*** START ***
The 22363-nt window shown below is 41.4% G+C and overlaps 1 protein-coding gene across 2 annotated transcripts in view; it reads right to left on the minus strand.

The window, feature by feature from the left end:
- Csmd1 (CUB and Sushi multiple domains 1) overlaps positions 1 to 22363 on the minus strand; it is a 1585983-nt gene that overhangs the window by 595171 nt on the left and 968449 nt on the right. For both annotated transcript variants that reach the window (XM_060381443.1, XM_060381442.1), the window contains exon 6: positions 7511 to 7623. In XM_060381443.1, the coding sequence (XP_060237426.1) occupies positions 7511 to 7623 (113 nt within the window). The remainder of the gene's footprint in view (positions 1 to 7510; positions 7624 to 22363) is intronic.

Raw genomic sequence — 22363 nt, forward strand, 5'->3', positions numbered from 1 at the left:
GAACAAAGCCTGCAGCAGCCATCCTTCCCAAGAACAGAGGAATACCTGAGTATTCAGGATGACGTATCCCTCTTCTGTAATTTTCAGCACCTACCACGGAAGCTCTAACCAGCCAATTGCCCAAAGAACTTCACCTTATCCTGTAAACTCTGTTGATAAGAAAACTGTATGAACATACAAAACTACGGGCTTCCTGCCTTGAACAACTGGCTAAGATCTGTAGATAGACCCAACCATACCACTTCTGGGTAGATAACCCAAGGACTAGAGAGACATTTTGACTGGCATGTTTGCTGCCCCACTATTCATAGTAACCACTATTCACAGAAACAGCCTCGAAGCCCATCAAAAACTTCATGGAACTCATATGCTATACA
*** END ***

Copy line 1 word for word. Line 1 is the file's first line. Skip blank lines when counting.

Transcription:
The 22363-nt window shown below is 41.4% G+C and overlaps 1 protein-coding gene across 2 annotated transcripts in view; it reads right to left on the minus strand.